Why it matters: Mexico is still recovering from the 7.1 quake on Tuesday that killed over 300 people. This is the third one this month. A resident of one of the cities hit by the earthquake on Sept. 7, Nataniel Hernandez, told the AP that Saturday's tremor is "one of the strongest movements he has felt" since then, but that "it has not stopped shaking."


American fighter jet flies over North Korea

North Korean leader Kim Jong Un, right, and Choe Ryong Hae, vice-chairman of the central committee of the Workers' Party, Photo: Wong Maye-E/AP

The Pentagon reported B-1B bombers from Guam and F-15 fighter escorts from Okinawa, Japan, have flown over the waters of east North Korea, the "farthest north of the Demilitarized Zone...any American fighter or bomber has flown this century," the Associated Press reports.

Why it matters: Dana White, Defense Department spokeswoman, said it was a "demonstration of U.S. resolve and a clear message" that Trump "has many military options to defeat any threat."

Go deeper: The psychological profile of Kim Jong-un, and how he and his "massive ego...reacts harshly and sometimes lethally to insults and perceived slights."


Trump: NFL players shouldn't "disrespect" our flag

Photo: AP

After numerous professional athletes tweeted about Trump (who made offensive remarks about the NFL and its players who kneel during the national anthem), he kept the conversation going:


Iran tested a ballistic missile

Iranian President Hassan Rouhani sits before addressing the United Nations General Assembly. Photo: Jason DeCrow / AP

Iran unveiled its latest ballistic missile Friday and said it tested it today, Reuters reports. State television carried footage of the test. Iran said it is capable of carrying multiple warheads, of flying 2,000 km is capable of hitting parts of the Middle East, including Israel, a key American ally, per the AP.

The Trump effect: This is a challenge to Trump, since Trump signed a bill imposing penalties on those involved in Tehran's ballistic missile program last month. (The U.S. has said Tehran's tests violate a UN resolution endorsing the Iran nuclear deal.)

Iran's defense minister said "we will certainly not be the least affected by any threats and we won't ask anyone's permission" about its missile program.


  • Trump said this week he has "decided" whether to exit the Iran nuclear deal, but wouldn't reveal the decision.
  • Iranian president Hassan Rouhani said earlier this week if Trump follows through on his threats to nix the nuclear deal, America would pay "such a high cost."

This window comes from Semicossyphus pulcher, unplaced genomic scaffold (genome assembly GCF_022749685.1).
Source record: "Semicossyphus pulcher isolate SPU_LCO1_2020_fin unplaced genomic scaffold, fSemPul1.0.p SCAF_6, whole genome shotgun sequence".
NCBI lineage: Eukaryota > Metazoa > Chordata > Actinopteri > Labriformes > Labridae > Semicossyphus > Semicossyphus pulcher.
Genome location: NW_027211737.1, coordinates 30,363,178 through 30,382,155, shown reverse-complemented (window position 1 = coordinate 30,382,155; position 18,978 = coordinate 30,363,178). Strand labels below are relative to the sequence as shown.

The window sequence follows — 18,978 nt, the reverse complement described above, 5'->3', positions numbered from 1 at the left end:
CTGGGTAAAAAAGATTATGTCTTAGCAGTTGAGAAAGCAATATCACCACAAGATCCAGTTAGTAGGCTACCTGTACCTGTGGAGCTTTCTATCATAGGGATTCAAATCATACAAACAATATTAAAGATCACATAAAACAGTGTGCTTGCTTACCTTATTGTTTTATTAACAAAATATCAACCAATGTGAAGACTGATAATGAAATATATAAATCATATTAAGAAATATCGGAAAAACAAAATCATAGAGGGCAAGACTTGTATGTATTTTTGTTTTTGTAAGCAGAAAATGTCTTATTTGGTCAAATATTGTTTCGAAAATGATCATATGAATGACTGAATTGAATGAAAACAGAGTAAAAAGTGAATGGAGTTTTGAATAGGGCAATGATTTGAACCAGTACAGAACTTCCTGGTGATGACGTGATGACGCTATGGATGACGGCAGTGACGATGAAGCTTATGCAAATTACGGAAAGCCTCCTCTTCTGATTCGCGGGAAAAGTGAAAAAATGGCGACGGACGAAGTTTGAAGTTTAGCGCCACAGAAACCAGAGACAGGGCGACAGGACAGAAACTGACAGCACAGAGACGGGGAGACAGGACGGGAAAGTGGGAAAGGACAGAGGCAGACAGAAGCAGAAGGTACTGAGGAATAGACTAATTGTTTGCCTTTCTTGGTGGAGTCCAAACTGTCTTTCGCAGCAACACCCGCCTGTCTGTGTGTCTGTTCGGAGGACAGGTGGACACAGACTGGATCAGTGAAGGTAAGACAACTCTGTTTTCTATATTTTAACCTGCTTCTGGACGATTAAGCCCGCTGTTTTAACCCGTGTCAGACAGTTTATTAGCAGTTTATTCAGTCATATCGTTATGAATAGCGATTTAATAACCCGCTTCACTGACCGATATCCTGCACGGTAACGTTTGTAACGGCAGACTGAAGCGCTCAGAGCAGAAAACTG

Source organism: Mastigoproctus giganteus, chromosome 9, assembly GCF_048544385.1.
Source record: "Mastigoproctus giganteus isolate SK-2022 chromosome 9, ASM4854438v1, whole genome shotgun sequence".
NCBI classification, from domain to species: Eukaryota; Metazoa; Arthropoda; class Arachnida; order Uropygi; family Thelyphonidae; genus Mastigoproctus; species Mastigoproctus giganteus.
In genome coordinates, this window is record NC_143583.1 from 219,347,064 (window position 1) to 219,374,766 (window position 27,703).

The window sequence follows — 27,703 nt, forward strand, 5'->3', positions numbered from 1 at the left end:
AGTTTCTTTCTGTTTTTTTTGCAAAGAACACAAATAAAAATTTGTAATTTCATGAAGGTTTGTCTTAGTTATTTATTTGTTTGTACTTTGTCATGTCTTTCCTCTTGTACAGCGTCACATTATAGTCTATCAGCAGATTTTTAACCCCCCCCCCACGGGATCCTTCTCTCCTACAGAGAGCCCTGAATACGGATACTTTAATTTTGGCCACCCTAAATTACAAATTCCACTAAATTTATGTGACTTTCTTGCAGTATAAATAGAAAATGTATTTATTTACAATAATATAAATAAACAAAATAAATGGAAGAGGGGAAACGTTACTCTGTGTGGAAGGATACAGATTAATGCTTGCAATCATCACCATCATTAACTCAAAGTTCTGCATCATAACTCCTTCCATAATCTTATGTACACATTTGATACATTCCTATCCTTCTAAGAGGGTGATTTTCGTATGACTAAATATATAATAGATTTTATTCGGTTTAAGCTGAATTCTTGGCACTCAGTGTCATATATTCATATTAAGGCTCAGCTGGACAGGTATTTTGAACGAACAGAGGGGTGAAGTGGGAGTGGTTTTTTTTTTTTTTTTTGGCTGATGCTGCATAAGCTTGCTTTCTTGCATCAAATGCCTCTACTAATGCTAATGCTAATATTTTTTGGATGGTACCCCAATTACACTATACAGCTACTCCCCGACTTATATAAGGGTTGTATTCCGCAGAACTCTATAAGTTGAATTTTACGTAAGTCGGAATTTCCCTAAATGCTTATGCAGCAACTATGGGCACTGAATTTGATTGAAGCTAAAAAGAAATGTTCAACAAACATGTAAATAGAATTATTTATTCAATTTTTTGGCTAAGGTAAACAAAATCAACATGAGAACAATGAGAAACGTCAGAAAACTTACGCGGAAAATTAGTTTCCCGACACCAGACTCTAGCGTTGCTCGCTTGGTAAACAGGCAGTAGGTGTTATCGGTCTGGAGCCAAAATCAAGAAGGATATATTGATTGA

The Trump administration re-approved sanctions waivers for Iran as part of the nuclear deal last week. The deadline to re-certify the deal as a whole is coming mid-October.

Go deeper: Secretary of State Rex Tillerson said Iran may be honoring technical aspects of the deal


Scott Pruitt met regularly with industry lobbyists

EPA Administrator Scott Pruitt speaks to the media during the daily briefing. Photo: Pablo Martinez Monsivais/AP

Environmental Protection Agency chief Scott Pruitt has made decisions that benefit certain lobbying groups — soon after meeting with the corporate executives that represent them, according to his schedule obtained by the Washington Post.

Why it matters: While WaPo reports that Pruitt met with three public-health and environmental advocates, the meetings with industry advocates far outweighed them.

Mining, automobile, and fossil fuel executives are some of the big groups Pruitt has met with. Before relaxing Obama-era automobile fuel-efficiency standards, he met with General Motors, Ford Motor Co., and the "industry's lobbying arm" Auto Alliance. He met with the biggest commercial truck "glider" manufacturer in the U.S. before announcing he would "revisit an October 2016 decision to apply greenhouse gas emissions standards for heavy-duty trucks to gliders."


Steve Bannon to headline Roy Moore rally in Alabama

Photo: Carolyn Kaster / AP

Steve Bannon is heading to Alabama Sunday night to rally for Judge Roy Moore on Monday night with Phil Robertson of Duck Dynasty.

Why it matters: This rally is three days after President Trump, Bannon's former boss, was in Alabama rallying for Moore's opponent — Mitch McConnell's favored candidate Luther Strange. For Bannon to make a rare public appearance in such close proximity to Trump shows how invested he is in this race specifically, and attacking McConnell more generally. Another former White House adviser, Sebastian Gorka, rallied with Sarah Palin for Moore on Thursday.

From a source close to Bannon: "Steve is coming to Alabama to support President Trump against the Washington establishment and Mitch McConnell. Steve views Judge Moore as a fierce advocate of Trump and the values he campaigned on."
Allies of Strange and Republicans close to the White House dispute that premise, and Trump points out Strange offered his support for Obamacare repeal with no strings attached, whereas Roy Moore has said he won't support anything less than full repeal.
Trump last night seemed conflicted about his Strange endorsement, suggesting he'd made a mistake and would support Moore if he wins. Moore leads Strange by 9 percentage points in the RealClearPolitics polling average.
"I'll be honest, I might have made a mistake... If his opponent wins, I'm going to be here campaigning like hell for him." — President Trump on Friday night
Breitbart has gone all in for Moore and is doing its national radio show on Sirius XM from Alabama today through Wednesday.

Multiple senior Breitbart editors are in Alabama, including Washington editor Matthew Boyle, London editor Raheem Kassam, the editor-in-chief of Breitbart London, and Jeff Poor, an Alabama native and the head of Breitbart TV.

"As of now, everyone is working on the Alabama race," Boyle wrote in a Breitbart Slack channel, per CNN's Oliver Darcy. "If anyone has any questions please let me know."